SURVIVING OUR OWN GENIUS IN THE AGE OF GLOBAL CLIMATE CHANGE: The Western Psyche and the Native-American Psyche
Jerome Bernstein, MAPC, NCPsyA Jungian Analyst
In 1960, in the last essay that Jung wrote, entitled Healing the Split, he diagnosed western civilization as being caught in the grips of a “worldwide disorientation anddissociation due to “scientific understanding” [C.G. Jung,CW 18, par. 585, 581, emphasis added]. This was Jung’s clinical diagnosis of the western psyche. That dissociation has become much more extreme in the intervening 55 years.
My research design for what I have described here is only partially complete because it is extremely complicated to create a single experimental design that includes two disparate psyches, the language of each being structurally and psychically distinct from the other. There is no other choice than to use the language of the dominant psychic paradigm only (English) in the pursuit of bridging a dissociation that is archetypal and cultural and steadfast. We will be seeking a developmental grant to pull together a more comprehensive experimental design and a structure for conducting the research. Importantly, the experimental design will incorporate outcome measures, many of which have already been identified, by which to evaluate the validity of my theory.
None of the above-described research involves "wearing the clothes of the other culture," healing wounds due to intergenerational trauma, providing services to Native Americans, or touting the superiority of one over the other. Again, the goal is to find a better technology for addressing the crisis of Global Climate Change.
I recently presented the keynote opening address of the IAJS Phoenix Conference on Rebirth and Renewal (June, 2014). The title of my presentation was Borderland Consciousness: Re-establishing Dialogue between the Western Psyche and ‘The Psyche-Left-Behind.’ The title of that presentation represents the subject of my research. Since that conference, I have become aware that some of the points seem to have been misunderstood. For clarification, I offer the following:
Through a nearly 45-year relationship with both Hopi and Navajo Tribes, and their respective cultures, including a number of close personal relationships, not least of which is a 20-year collaborative clinical relationship with a traditional Navajo medicine man, I have been privileged to witness and partake of some of their most sacred ceremonies and healing rituals.
My relationship and my research are based upon experience of their culture and manifestations of what appears to be an indigenous psyche that is significantly different in structure and manifestation from the western psyche.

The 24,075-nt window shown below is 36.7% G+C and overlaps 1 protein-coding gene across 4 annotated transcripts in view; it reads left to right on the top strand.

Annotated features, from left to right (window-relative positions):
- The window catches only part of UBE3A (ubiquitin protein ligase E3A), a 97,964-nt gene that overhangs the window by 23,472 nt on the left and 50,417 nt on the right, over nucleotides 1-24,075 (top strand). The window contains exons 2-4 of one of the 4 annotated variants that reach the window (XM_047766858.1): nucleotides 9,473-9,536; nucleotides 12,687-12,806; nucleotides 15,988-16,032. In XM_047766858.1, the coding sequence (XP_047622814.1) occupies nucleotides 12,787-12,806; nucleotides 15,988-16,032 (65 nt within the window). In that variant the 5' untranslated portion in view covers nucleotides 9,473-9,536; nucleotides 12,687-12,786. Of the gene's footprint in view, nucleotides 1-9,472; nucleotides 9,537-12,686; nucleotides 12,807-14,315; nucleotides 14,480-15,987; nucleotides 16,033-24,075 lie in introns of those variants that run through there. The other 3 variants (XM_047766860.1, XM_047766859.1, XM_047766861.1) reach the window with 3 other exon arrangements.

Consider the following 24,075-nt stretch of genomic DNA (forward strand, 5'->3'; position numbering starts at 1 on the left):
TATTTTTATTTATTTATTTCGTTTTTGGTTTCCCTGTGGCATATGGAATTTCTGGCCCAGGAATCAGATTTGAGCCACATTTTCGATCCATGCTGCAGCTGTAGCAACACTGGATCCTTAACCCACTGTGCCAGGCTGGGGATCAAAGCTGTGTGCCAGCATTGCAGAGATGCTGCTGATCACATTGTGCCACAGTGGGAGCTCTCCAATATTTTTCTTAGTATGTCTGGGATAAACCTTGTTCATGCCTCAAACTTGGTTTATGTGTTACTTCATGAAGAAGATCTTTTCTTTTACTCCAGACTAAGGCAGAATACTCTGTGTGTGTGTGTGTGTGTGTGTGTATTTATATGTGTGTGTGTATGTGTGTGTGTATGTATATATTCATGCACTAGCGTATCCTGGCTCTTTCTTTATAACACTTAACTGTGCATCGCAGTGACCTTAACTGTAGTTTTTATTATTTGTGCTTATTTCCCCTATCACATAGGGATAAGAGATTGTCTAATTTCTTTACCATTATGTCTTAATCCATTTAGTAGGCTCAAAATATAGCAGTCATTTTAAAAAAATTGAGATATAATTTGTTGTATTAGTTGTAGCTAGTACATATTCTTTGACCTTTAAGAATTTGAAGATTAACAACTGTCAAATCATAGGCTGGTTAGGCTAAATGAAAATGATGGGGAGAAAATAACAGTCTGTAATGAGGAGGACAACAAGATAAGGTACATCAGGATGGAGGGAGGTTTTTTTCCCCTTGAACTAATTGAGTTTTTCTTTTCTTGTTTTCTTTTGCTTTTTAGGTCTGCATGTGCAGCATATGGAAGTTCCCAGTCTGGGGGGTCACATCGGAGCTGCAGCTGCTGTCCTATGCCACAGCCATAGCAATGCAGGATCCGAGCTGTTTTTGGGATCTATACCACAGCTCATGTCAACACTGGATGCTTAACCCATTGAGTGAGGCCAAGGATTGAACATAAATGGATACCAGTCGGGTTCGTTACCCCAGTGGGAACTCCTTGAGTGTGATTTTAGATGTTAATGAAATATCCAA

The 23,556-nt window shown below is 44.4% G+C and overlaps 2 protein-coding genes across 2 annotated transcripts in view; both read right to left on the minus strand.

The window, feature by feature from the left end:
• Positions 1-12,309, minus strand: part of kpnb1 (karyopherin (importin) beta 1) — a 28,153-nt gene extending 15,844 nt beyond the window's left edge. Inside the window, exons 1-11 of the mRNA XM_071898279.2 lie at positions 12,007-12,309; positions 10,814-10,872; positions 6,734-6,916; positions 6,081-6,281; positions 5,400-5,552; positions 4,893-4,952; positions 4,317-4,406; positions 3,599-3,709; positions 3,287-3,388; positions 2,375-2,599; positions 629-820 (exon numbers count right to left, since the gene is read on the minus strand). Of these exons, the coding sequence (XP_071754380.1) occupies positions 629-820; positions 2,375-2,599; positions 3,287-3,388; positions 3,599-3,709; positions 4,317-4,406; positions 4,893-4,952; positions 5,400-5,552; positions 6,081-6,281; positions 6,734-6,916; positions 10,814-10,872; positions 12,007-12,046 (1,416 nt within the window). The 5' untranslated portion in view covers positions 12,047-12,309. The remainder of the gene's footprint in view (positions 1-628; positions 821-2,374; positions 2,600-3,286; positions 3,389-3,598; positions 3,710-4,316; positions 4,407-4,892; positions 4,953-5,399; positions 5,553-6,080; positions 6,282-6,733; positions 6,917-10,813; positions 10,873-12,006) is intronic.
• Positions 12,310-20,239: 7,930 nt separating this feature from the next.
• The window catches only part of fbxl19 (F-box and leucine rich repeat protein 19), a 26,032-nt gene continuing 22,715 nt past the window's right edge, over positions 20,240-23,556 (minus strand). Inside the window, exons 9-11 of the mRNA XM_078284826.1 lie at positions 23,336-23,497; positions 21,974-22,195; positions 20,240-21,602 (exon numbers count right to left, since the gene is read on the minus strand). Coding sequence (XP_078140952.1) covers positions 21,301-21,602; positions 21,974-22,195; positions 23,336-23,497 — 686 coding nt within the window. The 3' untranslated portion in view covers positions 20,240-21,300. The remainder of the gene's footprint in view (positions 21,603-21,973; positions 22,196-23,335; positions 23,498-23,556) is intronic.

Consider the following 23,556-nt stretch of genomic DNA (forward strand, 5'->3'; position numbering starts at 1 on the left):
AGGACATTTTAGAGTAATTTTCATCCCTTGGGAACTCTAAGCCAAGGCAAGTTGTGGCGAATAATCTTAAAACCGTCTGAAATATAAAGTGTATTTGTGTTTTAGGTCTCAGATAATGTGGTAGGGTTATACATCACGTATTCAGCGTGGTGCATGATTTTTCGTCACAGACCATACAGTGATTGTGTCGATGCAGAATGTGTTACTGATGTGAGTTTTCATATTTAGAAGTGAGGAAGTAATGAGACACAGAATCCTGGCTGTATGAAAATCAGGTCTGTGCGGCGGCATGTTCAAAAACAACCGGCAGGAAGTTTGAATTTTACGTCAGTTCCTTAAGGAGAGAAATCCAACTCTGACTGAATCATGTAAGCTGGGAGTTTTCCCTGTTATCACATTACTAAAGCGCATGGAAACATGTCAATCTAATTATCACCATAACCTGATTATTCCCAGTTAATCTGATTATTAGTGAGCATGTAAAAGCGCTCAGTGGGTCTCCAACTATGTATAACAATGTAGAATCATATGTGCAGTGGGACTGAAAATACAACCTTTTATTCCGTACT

It is my belief and my experience that traditional Native Americans in particular, i.e., those who grew up in their traditional culture on a reservation, do have a closer relationship to nature than have we of western culture. (These are not only my observations and experience, but during the course of several dramatic events where that connection was manifest, other non-Natives were present and experienced the event as I did.)
It is important to emphasize that I do not advocate any kind of substitution or adoption of Native American culture for western culture and have directly and repeatedly spoken to the opposite point of view, i.e., that we can only live through our own psyche and culture. I am emphatic on this specific point; however, I do also believe that we westerners can benefit by learning from Native American wisdom, as there are unique differences in that psyche that can address and heal some profound pathologies in our own.
Regarding the idea of the “exotic other,” I suggest that there is a difference between observing, exploring, and learning from those dimensions versus "putting on their clothes." Given the pathological state of our own culture and its complexes, which may well drive our species to the point of suicide, my hope is that that we eagerly explore the “exotic other(s),” including the Native American psyche and cultures, to discover whatever wisdom and guidance that may assist us in healing our own.
The track record of western civilization and also of Jungians is sorely lacking in this. We truly do not see and hear what we are not open to noticing. And it is important to recognize that to notice sources of wisdom (content) we initially must struggle to suspend our fixed ways of hearing, thinking, and imagining and to realize that there are other forms (psychic structure) of consciousness besides the ones we know. Our modes of apperception must be adapted to the psychic structure(s) we encounter, which is no small challenge indeed!
I think it very important to not idealize Native Americans or Native American culture. Their manifest psyche, also has a shadow that can be oppressive and ugly. My understanding is that the shadow is an archetype and therefore is not only universal but has both positive and negative poles, like that of all other cultures. Each psyche, the western and the Native American, is in need if the other.
Last, I no longer believe in “solutions"; for the most part I think in terms of resolution, repair, and healing.